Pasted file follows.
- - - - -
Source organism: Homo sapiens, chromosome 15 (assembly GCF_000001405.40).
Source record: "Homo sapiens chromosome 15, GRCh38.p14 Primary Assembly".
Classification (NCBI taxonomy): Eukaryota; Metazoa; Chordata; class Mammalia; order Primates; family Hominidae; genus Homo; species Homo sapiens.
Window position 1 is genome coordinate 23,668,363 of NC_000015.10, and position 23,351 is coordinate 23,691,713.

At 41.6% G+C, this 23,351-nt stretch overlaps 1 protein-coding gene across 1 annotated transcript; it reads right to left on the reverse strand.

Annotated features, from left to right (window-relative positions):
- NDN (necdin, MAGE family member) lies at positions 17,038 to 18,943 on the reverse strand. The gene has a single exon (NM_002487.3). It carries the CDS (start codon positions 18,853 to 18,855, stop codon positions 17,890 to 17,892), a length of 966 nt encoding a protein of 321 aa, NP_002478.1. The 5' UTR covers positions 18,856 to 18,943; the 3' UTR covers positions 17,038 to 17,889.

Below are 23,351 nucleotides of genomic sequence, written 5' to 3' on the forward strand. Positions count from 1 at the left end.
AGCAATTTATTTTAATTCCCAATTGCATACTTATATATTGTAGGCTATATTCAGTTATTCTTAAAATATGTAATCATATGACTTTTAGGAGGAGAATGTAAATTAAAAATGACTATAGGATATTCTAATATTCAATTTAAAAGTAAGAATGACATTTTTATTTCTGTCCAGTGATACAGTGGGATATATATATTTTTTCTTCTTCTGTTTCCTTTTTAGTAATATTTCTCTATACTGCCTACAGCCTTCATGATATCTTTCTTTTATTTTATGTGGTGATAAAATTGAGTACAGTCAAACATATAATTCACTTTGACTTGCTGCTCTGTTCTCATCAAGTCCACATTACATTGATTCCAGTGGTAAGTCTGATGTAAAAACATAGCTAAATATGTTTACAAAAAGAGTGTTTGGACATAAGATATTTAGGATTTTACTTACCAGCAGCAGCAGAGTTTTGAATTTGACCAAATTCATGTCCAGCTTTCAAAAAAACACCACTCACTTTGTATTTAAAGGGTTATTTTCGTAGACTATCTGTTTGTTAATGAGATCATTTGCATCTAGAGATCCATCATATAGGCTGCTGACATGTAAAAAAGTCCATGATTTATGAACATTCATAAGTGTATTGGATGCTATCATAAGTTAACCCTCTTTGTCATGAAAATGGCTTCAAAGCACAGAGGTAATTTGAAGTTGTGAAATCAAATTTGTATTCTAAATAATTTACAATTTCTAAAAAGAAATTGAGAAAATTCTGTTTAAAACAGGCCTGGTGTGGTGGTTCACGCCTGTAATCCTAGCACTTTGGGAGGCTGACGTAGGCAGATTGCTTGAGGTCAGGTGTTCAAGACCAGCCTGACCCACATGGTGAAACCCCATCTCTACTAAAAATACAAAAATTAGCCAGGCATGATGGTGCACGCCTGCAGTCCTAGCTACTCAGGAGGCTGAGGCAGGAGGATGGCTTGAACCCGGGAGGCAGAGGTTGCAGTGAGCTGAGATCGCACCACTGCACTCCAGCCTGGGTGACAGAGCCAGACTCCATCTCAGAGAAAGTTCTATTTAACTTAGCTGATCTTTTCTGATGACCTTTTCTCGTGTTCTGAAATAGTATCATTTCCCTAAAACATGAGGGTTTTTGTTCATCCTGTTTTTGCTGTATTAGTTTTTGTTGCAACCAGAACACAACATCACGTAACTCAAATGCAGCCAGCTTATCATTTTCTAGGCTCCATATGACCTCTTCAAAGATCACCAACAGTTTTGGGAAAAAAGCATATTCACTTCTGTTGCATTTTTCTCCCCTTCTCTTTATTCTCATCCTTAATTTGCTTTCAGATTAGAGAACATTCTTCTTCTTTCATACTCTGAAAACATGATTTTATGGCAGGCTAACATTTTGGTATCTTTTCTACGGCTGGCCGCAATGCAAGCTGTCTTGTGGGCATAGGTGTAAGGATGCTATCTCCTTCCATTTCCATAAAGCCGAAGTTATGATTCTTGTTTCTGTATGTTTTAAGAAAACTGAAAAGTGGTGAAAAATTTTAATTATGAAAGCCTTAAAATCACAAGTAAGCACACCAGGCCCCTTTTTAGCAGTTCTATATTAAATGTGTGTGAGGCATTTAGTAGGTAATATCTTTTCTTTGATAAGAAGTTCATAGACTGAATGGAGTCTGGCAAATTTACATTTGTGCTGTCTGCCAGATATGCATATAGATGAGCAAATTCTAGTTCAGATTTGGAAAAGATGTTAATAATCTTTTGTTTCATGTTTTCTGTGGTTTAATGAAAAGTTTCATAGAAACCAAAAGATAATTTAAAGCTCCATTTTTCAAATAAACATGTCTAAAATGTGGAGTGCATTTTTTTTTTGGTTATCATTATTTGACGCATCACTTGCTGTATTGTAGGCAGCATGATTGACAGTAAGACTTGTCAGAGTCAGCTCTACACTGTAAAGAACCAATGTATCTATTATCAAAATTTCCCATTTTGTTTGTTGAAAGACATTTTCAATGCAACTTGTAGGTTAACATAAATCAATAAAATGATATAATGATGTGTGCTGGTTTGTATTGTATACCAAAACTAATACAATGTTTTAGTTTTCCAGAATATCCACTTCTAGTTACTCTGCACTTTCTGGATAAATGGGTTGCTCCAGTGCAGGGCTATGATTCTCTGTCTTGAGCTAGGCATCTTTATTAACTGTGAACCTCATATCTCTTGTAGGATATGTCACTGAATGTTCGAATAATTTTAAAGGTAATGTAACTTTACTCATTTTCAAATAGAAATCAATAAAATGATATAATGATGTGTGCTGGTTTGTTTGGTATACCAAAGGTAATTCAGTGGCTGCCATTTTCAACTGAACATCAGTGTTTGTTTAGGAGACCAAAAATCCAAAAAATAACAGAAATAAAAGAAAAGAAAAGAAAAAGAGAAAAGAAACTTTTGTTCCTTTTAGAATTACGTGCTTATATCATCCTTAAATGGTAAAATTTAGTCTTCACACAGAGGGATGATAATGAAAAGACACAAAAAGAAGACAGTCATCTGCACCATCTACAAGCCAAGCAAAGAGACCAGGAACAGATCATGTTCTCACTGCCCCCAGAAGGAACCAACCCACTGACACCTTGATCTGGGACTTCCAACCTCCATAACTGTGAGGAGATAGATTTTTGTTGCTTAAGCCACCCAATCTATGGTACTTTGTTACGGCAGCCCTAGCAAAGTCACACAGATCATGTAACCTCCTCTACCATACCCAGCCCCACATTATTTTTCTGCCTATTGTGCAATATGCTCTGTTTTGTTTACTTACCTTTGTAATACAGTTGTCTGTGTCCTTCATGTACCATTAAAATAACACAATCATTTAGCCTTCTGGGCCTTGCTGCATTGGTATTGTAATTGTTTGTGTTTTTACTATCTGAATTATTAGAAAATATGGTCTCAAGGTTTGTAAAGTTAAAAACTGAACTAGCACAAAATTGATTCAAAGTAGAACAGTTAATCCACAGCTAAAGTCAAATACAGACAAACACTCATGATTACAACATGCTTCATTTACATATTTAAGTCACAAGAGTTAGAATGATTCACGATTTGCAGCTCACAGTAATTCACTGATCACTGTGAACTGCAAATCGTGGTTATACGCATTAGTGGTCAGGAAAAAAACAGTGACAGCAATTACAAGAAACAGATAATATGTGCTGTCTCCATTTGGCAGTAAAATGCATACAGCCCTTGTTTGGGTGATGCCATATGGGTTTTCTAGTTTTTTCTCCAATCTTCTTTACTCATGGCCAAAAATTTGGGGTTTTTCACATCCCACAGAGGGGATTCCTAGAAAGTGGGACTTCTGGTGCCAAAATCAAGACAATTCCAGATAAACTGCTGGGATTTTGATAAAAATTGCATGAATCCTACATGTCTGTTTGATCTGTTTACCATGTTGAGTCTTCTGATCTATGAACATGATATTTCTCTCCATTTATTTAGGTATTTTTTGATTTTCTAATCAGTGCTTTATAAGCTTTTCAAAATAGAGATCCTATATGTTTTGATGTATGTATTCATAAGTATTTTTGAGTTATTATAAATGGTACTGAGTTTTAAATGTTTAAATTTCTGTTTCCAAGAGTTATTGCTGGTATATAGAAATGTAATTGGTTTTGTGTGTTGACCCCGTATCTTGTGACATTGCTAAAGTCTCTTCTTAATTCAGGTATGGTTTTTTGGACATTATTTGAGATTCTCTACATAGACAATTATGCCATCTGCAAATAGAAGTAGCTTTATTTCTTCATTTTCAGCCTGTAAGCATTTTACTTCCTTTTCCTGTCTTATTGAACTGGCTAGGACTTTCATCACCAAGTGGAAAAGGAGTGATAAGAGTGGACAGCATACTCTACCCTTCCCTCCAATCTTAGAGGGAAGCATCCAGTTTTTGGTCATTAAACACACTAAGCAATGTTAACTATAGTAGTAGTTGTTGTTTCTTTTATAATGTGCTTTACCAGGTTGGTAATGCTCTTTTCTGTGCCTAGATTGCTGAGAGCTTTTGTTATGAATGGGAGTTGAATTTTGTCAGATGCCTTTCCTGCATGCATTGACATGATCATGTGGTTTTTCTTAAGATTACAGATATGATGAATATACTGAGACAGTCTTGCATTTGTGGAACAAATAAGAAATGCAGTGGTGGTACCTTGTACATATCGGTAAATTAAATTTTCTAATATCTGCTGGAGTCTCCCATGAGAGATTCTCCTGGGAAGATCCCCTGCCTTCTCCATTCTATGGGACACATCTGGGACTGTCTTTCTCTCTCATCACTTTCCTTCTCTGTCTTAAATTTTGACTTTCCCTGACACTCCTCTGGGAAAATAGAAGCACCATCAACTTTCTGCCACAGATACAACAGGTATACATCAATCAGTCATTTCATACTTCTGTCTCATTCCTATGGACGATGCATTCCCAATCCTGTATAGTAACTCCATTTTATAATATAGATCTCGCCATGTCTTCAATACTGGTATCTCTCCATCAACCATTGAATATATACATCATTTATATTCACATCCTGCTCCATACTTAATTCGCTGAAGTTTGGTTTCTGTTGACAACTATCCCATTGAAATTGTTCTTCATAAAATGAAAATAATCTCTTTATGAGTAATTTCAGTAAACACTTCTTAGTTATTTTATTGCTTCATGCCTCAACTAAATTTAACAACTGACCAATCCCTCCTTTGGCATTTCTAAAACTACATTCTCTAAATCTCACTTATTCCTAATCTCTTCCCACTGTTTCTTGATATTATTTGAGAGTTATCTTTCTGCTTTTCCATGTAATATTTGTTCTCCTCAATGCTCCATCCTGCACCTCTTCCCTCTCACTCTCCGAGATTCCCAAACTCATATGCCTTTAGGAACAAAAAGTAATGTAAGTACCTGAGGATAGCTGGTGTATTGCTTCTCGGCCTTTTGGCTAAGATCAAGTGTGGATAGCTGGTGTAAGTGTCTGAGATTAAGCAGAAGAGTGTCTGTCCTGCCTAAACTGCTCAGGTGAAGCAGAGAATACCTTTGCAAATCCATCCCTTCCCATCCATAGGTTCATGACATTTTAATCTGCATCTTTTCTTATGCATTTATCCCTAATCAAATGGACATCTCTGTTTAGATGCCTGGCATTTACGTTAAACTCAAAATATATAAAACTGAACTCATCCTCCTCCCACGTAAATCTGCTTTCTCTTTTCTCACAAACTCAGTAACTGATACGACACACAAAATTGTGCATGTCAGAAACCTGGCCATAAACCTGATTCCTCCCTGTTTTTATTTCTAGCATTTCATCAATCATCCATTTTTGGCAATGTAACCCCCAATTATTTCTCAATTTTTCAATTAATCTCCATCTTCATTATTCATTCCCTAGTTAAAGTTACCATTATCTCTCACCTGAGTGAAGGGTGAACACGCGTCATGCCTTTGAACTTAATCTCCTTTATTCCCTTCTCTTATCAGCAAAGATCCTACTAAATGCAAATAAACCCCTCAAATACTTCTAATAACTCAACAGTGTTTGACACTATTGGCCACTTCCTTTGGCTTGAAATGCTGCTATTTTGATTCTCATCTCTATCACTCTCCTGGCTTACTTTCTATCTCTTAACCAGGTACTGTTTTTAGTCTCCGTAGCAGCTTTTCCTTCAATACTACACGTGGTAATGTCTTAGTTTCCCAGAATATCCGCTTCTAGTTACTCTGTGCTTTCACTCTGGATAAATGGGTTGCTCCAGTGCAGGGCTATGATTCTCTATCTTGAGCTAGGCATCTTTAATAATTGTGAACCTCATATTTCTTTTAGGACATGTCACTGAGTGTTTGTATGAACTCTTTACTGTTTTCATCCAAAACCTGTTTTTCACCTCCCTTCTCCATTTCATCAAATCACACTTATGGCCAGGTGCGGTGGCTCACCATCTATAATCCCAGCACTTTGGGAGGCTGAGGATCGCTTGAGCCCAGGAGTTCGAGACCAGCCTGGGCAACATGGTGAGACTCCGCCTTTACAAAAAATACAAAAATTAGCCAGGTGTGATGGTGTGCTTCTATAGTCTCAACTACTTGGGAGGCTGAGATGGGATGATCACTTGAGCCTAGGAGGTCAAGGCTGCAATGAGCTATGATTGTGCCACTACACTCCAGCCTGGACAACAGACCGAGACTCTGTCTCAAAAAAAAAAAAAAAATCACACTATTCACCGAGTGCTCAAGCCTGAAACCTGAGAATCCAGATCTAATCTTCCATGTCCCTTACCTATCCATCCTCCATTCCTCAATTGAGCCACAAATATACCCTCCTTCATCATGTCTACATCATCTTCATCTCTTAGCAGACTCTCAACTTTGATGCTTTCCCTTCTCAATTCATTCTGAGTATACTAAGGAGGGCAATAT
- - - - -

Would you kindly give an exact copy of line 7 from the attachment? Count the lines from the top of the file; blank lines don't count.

- NDN (necdin, MAGE family member) lies at positions 17,038 to 18,943 on the reverse strand. The gene has a single exon (NM_002487.3). It carries the CDS (start codon positions 18,853 to 18,855, stop codon positions 17,890 to 17,892), a length of 966 nt encoding a protein of 321 aa, NP_002478.1. The 5' UTR covers positions 18,856 to 18,943; the 3' UTR covers positions 17,038 to 17,889.